More importantly, doing business with dodgy regimes can put at risk a company’s “social licence to operate with local communities and in turn their reputations with international civil society, responsible investors and other stakeholders.”
Given the way investment managers have stepped up their engagement on issues such as executive pay and gender representation, this last point will have particular resonance.
And in a line that echoes the thoughts of both Moynihan and Kaeser, the guidance says: “CEO-level decisions are also essential when a company’s core values, reputation, operations and relationships are at stake.”
According to Zbona, it is essential that companies do their due diligence, write appropriate policies to ensure they are consistently “protective of
civic freedoms”, have policies endorsed by company leadership at both regional and group level and communicate the importance of those policies. Corporates should also have a clear stance of “non-retaliation” against “defenders” and organisations critical of business, even build relationships with them where possible and, where it’s not, have a policy of advocacy with governments for their freedoms.
Zbona points to the Bharaini activist Maryam Al-Khawaja, who warned business: “If you are going to do biz in any country, ask where their HRDs [human rights defenders] are: if you find that they are all in prison, that is going to be an economy you don’t want to be a part of.”
Zbona adds: “If businesses are sufficiently pushed and incentivised in this direction, and if the leadership group we see forming can help bring the rest of business on board, then that could lead towards broader change.”
Not everyone is quite so optimistic that business can do that. One close observer of business and human rights in the Middle East told Board Agenda that before the Khashoggi crisis, it was “inconceivable” for activists to consider putting pressure on the Saudi regime for improved rights and they instead focused their efforts on neighbouring countries such as the United Arab Emirates and Qatar, which became “soft targets’ because of their involvement in global events like the World Cup.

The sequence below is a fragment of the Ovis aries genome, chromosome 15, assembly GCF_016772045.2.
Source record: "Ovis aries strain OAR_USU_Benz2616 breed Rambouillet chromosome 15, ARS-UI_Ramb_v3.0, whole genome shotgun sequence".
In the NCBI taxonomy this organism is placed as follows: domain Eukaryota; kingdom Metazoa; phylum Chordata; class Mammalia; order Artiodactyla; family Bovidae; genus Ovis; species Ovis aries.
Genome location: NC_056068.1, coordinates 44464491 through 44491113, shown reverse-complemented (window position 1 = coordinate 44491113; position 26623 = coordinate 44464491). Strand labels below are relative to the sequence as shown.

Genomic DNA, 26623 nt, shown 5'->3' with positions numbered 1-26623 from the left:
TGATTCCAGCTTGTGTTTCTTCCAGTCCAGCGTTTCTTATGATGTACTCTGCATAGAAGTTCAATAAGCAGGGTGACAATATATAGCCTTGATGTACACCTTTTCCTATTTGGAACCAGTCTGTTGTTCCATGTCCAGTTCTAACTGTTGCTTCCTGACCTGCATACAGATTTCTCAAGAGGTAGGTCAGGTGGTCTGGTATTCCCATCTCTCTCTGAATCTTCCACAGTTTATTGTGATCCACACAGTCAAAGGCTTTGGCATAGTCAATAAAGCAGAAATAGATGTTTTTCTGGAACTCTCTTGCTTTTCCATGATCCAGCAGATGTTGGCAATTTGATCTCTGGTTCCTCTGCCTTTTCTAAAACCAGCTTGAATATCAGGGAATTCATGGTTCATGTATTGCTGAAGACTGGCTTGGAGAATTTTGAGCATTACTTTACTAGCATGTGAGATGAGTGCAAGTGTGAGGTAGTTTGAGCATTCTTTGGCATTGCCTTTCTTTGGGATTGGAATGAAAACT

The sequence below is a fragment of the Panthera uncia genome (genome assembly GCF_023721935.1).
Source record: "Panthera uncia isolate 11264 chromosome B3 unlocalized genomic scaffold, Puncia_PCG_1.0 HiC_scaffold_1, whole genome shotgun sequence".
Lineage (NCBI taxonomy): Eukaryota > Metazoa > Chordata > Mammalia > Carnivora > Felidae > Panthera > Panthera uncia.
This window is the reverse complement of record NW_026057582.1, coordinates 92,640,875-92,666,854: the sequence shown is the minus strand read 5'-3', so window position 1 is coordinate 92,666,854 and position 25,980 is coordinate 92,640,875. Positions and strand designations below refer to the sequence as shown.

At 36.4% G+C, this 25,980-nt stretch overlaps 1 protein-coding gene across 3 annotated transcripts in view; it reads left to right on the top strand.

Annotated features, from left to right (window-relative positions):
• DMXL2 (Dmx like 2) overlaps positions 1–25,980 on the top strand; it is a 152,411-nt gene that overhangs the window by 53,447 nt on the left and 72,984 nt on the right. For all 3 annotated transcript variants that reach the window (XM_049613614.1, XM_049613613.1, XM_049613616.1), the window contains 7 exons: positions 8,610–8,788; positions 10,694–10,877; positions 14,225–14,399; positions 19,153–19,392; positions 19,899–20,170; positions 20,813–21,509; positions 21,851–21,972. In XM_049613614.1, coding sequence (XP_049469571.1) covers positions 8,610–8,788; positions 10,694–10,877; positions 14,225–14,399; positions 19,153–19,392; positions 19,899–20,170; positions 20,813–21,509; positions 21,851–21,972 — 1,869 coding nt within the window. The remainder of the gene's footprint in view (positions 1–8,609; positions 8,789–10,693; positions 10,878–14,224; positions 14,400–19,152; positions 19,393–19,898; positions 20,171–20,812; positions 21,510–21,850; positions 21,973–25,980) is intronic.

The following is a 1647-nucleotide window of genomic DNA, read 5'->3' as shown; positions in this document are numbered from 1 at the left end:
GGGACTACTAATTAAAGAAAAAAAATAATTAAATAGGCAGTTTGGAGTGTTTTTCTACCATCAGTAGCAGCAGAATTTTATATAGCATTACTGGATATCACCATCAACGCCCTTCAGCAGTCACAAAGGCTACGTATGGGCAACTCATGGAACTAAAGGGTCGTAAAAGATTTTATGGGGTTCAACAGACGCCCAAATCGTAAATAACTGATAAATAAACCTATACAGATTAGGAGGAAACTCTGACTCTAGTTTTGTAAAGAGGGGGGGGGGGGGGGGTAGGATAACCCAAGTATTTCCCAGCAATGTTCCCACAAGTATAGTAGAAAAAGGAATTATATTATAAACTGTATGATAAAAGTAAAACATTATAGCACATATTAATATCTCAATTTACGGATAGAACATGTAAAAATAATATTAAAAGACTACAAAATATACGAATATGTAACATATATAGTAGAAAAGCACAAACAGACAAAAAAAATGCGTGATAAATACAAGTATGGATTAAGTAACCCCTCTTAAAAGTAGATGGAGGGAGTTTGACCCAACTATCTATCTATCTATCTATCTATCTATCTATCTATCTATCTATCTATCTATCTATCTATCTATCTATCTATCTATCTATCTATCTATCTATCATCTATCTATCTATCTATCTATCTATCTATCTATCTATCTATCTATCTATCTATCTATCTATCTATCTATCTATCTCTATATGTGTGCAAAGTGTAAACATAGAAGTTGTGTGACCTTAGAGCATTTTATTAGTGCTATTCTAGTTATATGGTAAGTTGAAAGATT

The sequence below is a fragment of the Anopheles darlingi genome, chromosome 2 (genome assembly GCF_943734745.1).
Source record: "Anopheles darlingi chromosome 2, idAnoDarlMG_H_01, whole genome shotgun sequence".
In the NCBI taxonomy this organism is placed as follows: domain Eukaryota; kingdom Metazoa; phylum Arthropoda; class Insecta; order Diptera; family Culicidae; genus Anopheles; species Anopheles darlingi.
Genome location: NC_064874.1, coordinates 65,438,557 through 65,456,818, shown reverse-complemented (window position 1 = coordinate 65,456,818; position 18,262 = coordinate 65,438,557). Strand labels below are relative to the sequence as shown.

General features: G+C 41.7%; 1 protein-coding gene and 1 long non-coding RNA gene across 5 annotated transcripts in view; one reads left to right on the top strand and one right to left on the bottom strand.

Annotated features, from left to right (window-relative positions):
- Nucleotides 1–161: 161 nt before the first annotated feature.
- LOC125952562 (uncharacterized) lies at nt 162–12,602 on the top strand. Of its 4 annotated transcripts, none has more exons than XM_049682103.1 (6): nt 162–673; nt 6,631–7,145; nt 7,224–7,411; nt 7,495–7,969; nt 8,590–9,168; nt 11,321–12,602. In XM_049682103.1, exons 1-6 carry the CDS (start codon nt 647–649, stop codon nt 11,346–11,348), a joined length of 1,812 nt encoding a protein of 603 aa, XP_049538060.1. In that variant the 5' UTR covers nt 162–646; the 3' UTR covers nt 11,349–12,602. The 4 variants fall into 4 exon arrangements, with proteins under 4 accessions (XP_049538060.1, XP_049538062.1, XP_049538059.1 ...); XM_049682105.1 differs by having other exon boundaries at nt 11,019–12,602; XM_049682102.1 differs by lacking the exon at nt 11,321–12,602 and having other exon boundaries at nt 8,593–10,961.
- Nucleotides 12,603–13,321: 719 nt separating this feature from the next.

But the Khashoggi murder has changed that. Activists now see Saudi, and the influence of business, at a potential turning point. But there is a sting in the tail.
“I go back to my point about boycotting the conference,” says the source. “A. That’s not a policy and B. That’s more of a publicity stunt than anything else.
“We need to see actual procedures in place that are institutionalised at the global and operational level of these companies to make sure that this type of abuse does not go unabated, that there will be consequences for both the governments that host these companies and the companies that do business with these governments.”
At the beginning of this year Harvard Business School professors Aaron K. Chatterji and Michael W. Toffel wrote an article exploring the phenomenon of CEO activism. They concluded that it could become a “first order” strategy issue: As more CEOs speak out, more will be expected to take a stand.
Even those who decide that involvement in political debate is not for them can expect to be “peppered” with questions from journalists, employees and other stakeholders about big issues. They recommend building a kitchen cabinet of PR advisers, board members, investors and senior managers to provide wise counsel.
“We believe CEOs need a playbook in this new world,” they conclude. “To effectively engage in CEO activism, they should select issues carefully, reflect on the best times and approaches to get involved, consider the potential for backlash and measure results. By following these guidelines, CEO activists can be more effective on the issues they care about most.”